Hows Does Physics See the Financial Crash and What Does That Mean for Us?

Einstein in 1947: he had bigger things on his mind than banks and worker morale and engagement, but we can learn much from physics about current social challenges brought to us by the recent Crash.  (Photo source:  Wikipedia)

For some reason which many years of training and experience in psychology have failed to explain to me, my two beloved sisters each married genius level scientists.  It wasn’t that Dad was one, although he had a good government job and a side job as a spy catcher.  That was why I was never allowed to visit him at his office in London, and why, when I asked him what he had done that day at work he simply said “cloak and dagger”….but I digress.  Having two genius level scientists as brothers-in-law means that you don’t try to compete, you just find a way to take advantage of this built-in expertise whenever you can.

So occasionally there are huge benefits, and I just experienced one.  When you write business books, like I do, you can use one of those men as a source, you can leverage that insight which they have; and that’s what I did for the new book I just released (co-authored with my dear friend Cary Cooper).  I talked to John Enderby about how physics sees the financial system, which turned out to be a valuable thing to do, as it made crystal clear some issues like:

–how much can we regulate before we kill the goose that lays the golden eggs?

–are Crashes like what we have been through in 2008 inevitable?

Who would have thought that physics could give us answers to that, but it can…  Remember that physicists already work in many financial services companies:  no, not in your garden variety banks which just take deposits and then lend that money out for mortgages.  I am talking about the investment banks, crafty devils as they are, who take your deposits then work financial alchemy on them to turn them into vast profits (in good times) or almost bring down the world as we know it (in bad times).

John Enderby gave me some terrific insights; but first let me give you a brief bio.  He was for a long time a Professor at Bristol University’s physics department, then later became the top physicist at Britain’s famed Royal Society, the so-called “physical secretary”. Now the RS is the place that when you sign the book of membership, you can look back earlier in that same book and see names like Isaac Newton and so on.  You’re in good company.  John was then knighted, so I tease him when I see him by pretending to kiss his ring (which he doesn’t have), or by asking him if he likes being ranked up with Mick Jagger, etc.  By the way, I got the ring kissing moves from Amadeus, when Mozart and everyone else had to make them with the Archbishop of Salzburg and the Emperor of Austria….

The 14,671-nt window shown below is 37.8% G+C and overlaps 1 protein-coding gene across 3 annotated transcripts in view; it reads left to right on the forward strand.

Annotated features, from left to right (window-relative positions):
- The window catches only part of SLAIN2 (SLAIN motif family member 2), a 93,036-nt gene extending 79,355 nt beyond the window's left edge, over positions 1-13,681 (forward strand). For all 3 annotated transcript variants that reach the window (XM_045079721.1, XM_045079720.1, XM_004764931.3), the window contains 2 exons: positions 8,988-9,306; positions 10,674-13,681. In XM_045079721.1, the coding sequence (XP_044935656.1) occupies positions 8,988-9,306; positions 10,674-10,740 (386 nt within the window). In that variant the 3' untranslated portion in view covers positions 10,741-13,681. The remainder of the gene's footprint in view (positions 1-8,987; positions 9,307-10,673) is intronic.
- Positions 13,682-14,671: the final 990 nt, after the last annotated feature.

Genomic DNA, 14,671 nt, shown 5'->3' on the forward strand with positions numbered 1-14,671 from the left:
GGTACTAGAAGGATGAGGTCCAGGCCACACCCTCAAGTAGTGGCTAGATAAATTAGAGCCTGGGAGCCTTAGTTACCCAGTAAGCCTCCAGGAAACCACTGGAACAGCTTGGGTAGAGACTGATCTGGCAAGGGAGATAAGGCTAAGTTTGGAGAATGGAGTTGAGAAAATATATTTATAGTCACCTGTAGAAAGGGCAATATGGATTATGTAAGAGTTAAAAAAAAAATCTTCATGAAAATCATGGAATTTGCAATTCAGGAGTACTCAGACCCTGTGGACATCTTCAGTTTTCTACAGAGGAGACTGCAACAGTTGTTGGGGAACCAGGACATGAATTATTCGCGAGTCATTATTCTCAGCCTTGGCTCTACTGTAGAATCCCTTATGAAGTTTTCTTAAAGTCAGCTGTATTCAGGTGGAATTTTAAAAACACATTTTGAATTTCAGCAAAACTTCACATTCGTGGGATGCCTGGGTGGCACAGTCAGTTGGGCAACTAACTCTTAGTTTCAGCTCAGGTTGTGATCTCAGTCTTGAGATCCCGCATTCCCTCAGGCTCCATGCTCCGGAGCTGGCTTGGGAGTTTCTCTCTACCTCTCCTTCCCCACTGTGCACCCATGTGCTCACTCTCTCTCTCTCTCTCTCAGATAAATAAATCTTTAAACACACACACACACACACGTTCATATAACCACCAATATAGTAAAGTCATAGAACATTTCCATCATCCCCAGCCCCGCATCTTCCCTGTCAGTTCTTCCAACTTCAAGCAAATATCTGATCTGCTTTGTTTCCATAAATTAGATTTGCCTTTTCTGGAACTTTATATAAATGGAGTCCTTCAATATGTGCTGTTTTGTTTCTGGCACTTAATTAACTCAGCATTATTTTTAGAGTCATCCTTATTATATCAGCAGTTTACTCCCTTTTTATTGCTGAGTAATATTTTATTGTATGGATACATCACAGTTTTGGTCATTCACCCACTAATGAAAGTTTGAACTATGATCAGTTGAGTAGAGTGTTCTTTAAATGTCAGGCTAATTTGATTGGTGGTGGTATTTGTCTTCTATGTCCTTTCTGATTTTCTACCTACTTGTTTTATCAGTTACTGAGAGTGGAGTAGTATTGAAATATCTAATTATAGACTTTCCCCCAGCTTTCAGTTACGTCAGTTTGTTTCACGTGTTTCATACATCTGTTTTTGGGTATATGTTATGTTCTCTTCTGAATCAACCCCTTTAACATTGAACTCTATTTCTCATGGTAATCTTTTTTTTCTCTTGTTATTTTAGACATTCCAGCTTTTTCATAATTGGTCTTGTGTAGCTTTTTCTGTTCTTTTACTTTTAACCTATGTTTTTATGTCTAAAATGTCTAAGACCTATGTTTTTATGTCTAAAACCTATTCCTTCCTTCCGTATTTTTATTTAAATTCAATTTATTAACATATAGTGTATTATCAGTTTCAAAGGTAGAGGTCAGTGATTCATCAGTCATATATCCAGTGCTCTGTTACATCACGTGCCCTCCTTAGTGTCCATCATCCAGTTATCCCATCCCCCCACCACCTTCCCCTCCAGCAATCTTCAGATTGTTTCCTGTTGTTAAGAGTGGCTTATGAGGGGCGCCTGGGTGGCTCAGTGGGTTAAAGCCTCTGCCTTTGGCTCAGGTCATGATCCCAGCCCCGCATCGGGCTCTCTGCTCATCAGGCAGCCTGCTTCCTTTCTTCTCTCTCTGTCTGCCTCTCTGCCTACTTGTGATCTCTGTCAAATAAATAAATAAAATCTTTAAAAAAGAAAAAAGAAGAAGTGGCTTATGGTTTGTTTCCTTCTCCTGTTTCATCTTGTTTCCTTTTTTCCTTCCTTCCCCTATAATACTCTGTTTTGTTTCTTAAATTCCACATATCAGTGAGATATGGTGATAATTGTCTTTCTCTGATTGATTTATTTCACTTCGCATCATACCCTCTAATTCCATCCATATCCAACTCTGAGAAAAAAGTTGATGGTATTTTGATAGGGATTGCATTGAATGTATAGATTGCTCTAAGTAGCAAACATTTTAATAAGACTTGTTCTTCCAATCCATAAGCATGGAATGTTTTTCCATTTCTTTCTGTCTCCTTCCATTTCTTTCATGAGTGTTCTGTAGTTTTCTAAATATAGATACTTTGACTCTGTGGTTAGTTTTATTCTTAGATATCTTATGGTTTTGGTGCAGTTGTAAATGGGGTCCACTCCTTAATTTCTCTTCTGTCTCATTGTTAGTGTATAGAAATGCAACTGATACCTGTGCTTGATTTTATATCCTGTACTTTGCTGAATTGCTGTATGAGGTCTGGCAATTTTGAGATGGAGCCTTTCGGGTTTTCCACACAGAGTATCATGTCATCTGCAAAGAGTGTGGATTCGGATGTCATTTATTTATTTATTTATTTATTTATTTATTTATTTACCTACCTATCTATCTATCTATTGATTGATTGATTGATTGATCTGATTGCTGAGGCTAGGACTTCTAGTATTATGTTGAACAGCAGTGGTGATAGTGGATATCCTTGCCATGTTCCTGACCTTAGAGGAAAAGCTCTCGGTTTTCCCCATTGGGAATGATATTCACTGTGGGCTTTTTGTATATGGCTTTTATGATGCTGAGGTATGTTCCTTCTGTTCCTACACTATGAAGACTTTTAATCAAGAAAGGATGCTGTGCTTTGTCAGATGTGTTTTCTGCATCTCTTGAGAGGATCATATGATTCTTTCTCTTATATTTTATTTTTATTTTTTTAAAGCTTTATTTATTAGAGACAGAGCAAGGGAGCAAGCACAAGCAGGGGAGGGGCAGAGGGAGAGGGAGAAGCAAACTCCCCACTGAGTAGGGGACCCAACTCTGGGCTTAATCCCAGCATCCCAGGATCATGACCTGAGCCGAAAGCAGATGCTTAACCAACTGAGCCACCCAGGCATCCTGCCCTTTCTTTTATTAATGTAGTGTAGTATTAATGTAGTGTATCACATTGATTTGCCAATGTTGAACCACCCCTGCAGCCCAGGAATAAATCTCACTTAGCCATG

So I asked John how physics sees the financial system.  He simply said, its non linear, or chaotic.  As he pointed out, a bank in Italy or Spain can fail and the whole set of unpredictable consequences flows from that, many of them not at all good.  So what is to be done, I asked?  Well the answer lies in physics experiments when a chaotic system needs to be controlled, and you use “damping”… my terms that means you gradually turn the screws on the beast until it starts to yield.  But how far to go?  Well, as John pointed out, damping lessens the chaos and unpredictability of the system on which you are using it, but at a cost.  The cost is that, eventually, you stop the “growth”.  That’s right, you kill damn thing.  So what’s to be done?  Well, you “damp” it until you have a level of growth you can live with, so that you benefit from its effects in some way, then you sit back and resign yourself to the fact that you will always be exposed to its unpredictability.

As John told me, “we will always have “boom/bust” in the financial system unless we kill it off entirely”.  Since that is not an option, we had better get used to it.  We had also better be mindful that this capitalist system in which we live has given us an awful lot of the “growth” which John Enderby talked about, and we had better be careful not to “damp” it down into oblivion.  More boom/bust is on the way, folks…unless you long for a socialist paradise, in which case, go to the library and dust off an old copy of Animal Farm and 1984, to remind yourself of how far damping of the animal spirits of our capitalist system can go….and what the consequences of that can be.

This is the system we have, and as the new book says, lets not throw it away, lets improve it.  That is the challenge, even if we have to sail through choppy seas now and then as we face the inevitable boom/bust cycles.  The consequences for my chosen field of morale and engagement are significant.  More of that to come on these pages….


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